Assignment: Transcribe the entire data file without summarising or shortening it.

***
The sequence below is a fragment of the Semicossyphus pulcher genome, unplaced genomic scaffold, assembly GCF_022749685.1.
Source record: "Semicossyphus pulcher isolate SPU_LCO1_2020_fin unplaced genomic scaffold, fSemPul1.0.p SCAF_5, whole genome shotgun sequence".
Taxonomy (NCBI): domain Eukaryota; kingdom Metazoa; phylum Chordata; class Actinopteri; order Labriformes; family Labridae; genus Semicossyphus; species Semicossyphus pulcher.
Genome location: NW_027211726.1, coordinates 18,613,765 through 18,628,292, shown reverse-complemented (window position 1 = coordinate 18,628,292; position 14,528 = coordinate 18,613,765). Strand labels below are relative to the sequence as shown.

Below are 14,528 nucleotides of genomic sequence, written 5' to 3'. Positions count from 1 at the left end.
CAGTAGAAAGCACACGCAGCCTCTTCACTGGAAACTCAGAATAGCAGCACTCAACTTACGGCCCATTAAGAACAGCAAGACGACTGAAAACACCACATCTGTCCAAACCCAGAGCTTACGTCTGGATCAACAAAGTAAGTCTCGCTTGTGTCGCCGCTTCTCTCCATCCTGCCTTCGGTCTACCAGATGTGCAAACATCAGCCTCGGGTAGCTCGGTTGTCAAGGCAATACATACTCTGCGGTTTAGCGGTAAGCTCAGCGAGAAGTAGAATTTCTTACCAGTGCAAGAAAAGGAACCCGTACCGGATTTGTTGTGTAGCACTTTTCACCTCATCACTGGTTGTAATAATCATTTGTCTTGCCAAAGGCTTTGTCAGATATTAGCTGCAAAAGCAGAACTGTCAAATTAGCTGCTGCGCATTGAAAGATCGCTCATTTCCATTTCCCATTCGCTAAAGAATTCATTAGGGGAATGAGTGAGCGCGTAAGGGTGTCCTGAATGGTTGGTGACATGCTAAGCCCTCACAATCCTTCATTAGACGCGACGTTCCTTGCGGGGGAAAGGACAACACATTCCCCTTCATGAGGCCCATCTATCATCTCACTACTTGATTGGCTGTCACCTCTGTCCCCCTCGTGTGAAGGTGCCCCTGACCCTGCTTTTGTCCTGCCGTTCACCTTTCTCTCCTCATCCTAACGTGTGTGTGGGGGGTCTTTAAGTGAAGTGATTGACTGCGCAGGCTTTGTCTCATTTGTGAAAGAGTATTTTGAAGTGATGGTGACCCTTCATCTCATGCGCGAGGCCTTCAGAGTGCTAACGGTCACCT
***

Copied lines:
The sequence below is a fragment of the Semicossyphus pulcher genome, unplaced genomic scaffold, assembly GCF_022749685.1.
Source record: "Semicossyphus pulcher isolate SPU_LCO1_2020_fin unplaced genomic scaffold, fSemPul1.0.p SCAF_5, whole genome shotgun sequence".
Taxonomy (NCBI): domain Eukaryota; kingdom Metazoa; phylum Chordata; class Actinopteri; order Labriformes; family Labridae; genus Semicossyphus; species Semicossyphus pulcher.
Genome location: NW_027211726.1, coordinates 18,613,765 through 18,628,292, shown reverse-complemented (window position 1 = coordinate 18,628,292; position 14,528 = coordinate 18,613,765). Strand labels below are relative to the sequence as shown.

Below are 14,528 nucleotides of genomic sequence, written 5' to 3'. Positions count from 1 at the left end.
CAGTAGAAAGCACACGCAGCCTCTTCACTGGAAACTCAGAATAGCAGCACTCAACTTACGGCCCATTAAGAACAGCAAGACGACTGAAAACACCACATCTGTCCAAACCCAGAGCTTACGTCTGGATCAACAAAGTAAGTCTCGCTTGTGTCGCCGCTTCTCTCCATCCTGCCTTCGGTCTACCAGATGTGCAAACATCAGCCTCGGGTAGCTCGGTTGTCAAGGCAATACATACTCTGCGGTTTAGCGGTAAGCTCAGCGAGAAGTAGAATTTCTTACCAGTGCAAGAAAAGGAACCCGTACCGGATTTGTTGTGTAGCACTTTTCACCTCATCACTGGTTGTAATAATCATTTGTCTTGCCAAAGGCTTTGTCAGATATTAGCTGCAAAAGCAGAACTGTCAAATTAGCTGCTGCGCATTGAAAGATCGCTCATTTCCATTTCCCATTCGCTAAAGAATTCATTAGGGGAATGAGTGAGCGCGTAAGGGTGTCCTGAATGGTTGGTGACATGCTAAGCCCTCACAATCCTTCATTAGACGCGACGTTCCTTGCGGGGGAAAGGACAACACATTCCCCTTCATGAGGCCCATCTATCATCTCACTACTTGATTGGCTGTCACCTCTGTCCCCCTCGTGTGAAGGTGCCCCTGACCCTGCTTTTGTCCTGCCGTTCACCTTTCTCTCCTCATCCTAACGTGTGTGTGGGGGGTCTTTAAGTGAAGTGATTGACTGCGCAGGCTTTGTCTCATTTGTGAAAGAGTATTTTGAAGTGATGGTGACCCTTCATCTCATGCGCGAGGCCTTCAGAGTGCTAACGGTCACCT